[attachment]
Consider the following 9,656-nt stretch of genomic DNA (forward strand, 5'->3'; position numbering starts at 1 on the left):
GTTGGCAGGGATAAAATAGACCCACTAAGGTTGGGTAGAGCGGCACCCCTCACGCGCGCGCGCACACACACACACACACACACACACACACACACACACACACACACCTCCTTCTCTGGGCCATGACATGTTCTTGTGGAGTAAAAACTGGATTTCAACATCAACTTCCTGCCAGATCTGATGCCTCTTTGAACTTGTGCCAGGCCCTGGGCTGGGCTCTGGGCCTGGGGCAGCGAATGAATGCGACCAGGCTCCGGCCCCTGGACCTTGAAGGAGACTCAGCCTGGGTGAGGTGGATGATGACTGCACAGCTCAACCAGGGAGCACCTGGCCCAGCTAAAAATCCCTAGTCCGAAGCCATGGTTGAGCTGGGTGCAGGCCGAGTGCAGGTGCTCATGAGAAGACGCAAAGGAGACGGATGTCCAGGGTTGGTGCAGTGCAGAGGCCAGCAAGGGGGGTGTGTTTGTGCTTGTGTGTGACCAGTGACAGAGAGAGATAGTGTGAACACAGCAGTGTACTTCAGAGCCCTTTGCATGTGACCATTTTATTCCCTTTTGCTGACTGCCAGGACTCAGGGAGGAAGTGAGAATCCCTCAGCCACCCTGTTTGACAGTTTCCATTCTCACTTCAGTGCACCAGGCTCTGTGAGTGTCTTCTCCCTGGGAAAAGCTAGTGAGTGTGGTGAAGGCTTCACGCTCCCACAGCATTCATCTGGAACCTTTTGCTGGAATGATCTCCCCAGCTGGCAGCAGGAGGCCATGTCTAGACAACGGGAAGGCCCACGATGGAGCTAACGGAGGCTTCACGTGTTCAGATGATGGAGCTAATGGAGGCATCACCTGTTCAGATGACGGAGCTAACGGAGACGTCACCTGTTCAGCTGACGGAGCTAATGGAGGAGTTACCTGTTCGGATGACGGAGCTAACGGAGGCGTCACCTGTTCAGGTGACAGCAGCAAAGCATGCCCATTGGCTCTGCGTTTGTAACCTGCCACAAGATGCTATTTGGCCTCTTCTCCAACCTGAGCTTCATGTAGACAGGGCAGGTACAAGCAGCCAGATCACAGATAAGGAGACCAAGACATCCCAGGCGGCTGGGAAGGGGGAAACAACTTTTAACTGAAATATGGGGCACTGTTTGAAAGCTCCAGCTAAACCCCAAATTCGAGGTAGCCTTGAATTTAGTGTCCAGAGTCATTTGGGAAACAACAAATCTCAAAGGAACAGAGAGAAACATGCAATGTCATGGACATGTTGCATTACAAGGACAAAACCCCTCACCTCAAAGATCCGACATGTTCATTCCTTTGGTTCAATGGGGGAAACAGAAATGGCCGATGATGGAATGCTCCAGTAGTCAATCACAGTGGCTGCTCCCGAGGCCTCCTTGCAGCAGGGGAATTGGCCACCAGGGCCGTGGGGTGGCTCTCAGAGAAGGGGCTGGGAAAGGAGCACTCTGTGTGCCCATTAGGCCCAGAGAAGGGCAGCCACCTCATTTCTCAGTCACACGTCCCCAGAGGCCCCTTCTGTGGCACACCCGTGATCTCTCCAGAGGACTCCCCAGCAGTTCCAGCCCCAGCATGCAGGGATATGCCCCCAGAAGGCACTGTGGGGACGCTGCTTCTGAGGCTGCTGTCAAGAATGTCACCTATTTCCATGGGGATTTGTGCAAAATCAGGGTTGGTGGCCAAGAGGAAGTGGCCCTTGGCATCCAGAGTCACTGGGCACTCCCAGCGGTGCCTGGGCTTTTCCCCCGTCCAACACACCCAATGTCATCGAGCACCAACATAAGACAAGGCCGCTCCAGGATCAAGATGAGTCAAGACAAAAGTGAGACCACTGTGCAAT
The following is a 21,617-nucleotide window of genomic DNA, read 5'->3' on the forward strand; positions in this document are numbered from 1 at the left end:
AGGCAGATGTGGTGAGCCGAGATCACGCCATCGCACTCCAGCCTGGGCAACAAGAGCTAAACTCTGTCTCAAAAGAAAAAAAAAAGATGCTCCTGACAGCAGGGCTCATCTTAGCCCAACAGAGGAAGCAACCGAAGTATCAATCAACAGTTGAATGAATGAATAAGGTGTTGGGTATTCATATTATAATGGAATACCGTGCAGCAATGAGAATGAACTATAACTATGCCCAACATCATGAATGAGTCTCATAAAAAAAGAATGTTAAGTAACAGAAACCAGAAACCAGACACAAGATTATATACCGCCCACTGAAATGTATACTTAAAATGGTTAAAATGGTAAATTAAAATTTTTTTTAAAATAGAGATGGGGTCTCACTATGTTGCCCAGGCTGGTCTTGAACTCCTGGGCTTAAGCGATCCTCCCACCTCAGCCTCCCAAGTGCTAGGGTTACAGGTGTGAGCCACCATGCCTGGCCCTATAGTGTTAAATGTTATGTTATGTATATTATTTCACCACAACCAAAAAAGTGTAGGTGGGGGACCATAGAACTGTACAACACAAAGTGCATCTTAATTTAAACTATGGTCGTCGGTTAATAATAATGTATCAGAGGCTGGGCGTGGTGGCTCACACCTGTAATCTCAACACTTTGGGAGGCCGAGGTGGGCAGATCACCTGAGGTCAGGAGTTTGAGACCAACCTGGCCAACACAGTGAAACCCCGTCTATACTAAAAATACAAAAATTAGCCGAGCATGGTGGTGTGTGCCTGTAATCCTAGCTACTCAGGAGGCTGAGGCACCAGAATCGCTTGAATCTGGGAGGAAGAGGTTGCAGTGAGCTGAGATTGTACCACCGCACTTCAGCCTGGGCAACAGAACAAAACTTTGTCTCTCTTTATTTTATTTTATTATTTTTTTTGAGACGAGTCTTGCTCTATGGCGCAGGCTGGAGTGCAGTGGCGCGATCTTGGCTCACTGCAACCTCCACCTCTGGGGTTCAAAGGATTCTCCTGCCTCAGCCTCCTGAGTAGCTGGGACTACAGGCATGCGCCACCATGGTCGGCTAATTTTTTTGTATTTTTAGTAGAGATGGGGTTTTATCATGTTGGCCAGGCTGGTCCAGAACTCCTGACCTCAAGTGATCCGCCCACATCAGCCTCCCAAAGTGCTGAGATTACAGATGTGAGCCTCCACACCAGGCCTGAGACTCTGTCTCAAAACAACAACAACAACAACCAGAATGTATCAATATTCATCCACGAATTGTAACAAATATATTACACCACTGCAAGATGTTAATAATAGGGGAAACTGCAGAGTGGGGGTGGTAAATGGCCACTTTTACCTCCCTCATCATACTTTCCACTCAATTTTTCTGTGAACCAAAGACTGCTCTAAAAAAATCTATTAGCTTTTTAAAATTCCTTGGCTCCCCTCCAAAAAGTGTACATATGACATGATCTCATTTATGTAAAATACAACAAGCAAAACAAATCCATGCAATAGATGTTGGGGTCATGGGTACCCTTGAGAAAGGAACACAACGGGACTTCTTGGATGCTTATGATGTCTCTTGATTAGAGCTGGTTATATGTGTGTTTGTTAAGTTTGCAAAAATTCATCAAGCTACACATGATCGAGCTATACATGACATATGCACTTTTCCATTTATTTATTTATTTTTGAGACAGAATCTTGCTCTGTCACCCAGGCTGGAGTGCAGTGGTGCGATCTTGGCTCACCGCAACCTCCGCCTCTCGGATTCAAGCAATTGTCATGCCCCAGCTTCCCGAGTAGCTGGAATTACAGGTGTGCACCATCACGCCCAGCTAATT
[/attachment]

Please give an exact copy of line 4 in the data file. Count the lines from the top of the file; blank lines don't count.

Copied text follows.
AGGCAGATGTGGTGAGCCGAGATCACGCCATCGCACTCCAGCCTGGGCAACAAGAGCTAAACTCTGTCTCAAAAGAAAAAAAAAAGATGCTCCTGACAGCAGGGCTCATCTTAGCCCAACAGAGGAAGCAACCGAAGTATCAATCAACAGTTGAATGAATGAATAAGGTGTTGGGTATTCATATTATAATGGAATACCGTGCAGCAATGAGAATGAACTATAACTATGCCCAACATCATGAATGAGTCTCATAAAAAAAGAATGTTAAGTAACAGAAACCAGAAACCAGACACAAGATTATATACCGCCCACTGAAATGTATACTTAAAATGGTTAAAATGGTAAATTAAAATTTTTTTTAAAATAGAGATGGGGTCTCACTATGTTGCCCAGGCTGGTCTTGAACTCCTGGGCTTAAGCGATCCTCCCACCTCAGCCTCCCAAGTGCTAGGGTTACAGGTGTGAGCCACCATGCCTGGCCCTATAGTGTTAAATGTTATGTTATGTATATTATTTCACCACAACCAAAAAAGTGTAGGTGGGGGACCATAGAACTGTACAACACAAAGTGCATCTTAATTTAAACTATGGTCGTCGGTTAATAATAATGTATCAGAGGCTGGGCGTGGTGGCTCACACCTGTAATCTCAACACTTTGGGAGGCCGAGGTGGGCAGATCACCTGAGGTCAGGAGTTTGAGACCAACCTGGCCAACACAGTGAAACCCCGTCTATACTAAAAATACAAAAATTAGCCGAGCATGGTGGTGTGTGCCTGTAATCCTAGCTACTCAGGAGGCTGAGGCACCAGAATCGCTTGAATCTGGGAGGAAGAGGTTGCAGTGAGCTGAGATTGTACCACCGCACTTCAGCCTGGGCAACAGAACAAAACTTTGTCTCTCTTTATTTTATTTTATTATTTTTTTTGAGACGAGTCTTGCTCTATGGCGCAGGCTGGAGTGCAGTGGCGCGATCTTGGCTCACTGCAACCTCCACCTCTGGGGTTCAAAGGATTCTCCTGCCTCAGCCTCCTGAGTAGCTGGGACTACAGGCATGCGCCACCATGGTCGGCTAATTTTTTTGTATTTTTAGTAGAGATGGGGTTTTATCATGTTGGCCAGGCTGGTCCAGAACTCCTGACCTCAAGTGATCCGCCCACATCAGCCTCCCAAAGTGCTGAGATTACAGATGTGAGCCTCCACACCAGGCCTGAGACTCTGTCTCAAAACAACAACAACAACAACCAGAATGTATCAATATTCATCCACGAATTGTAACAAATATATTACACCACTGCAAGATGTTAATAATAGGGGAAACTGCAGAGTGGGGGTGGTAAATGGCCACTTTTACCTCCCTCATCATACTTTCCACTCAATTTTTCTGTGAACCAAAGACTGCTCTAAAAAAATCTATTAGCTTTTTAAAATTCCTTGGCTCCCCTCCAAAAAGTGTACATATGACATGATCTCATTTATGTAAAATACAACAAGCAAAACAAATCCATGCAATAGATGTTGGGGTCATGGGTACCCTTGAGAAAGGAACACAACGGGACTTCTTGGATGCTTATGATGTCTCTTGATTAGAGCTGGTTATATGTGTGTTTGTTAAGTTTGCAAAAATTCATCAAGCTACACATGATCGAGCTATACATGACATATGCACTTTTCCATTTATTTATTTATTTTTGAGACAGAATCTTGCTCTGTCACCCAGGCTGGAGTGCAGTGGTGCGATCTTGGCTCACCGCAACCTCCGCCTCTCGGATTCAAGCAATTGTCATGCCCCAGCTTCCCGAGTAGCTGGAATTACAGGTGTGCACCATCACGCCCAGCTAATT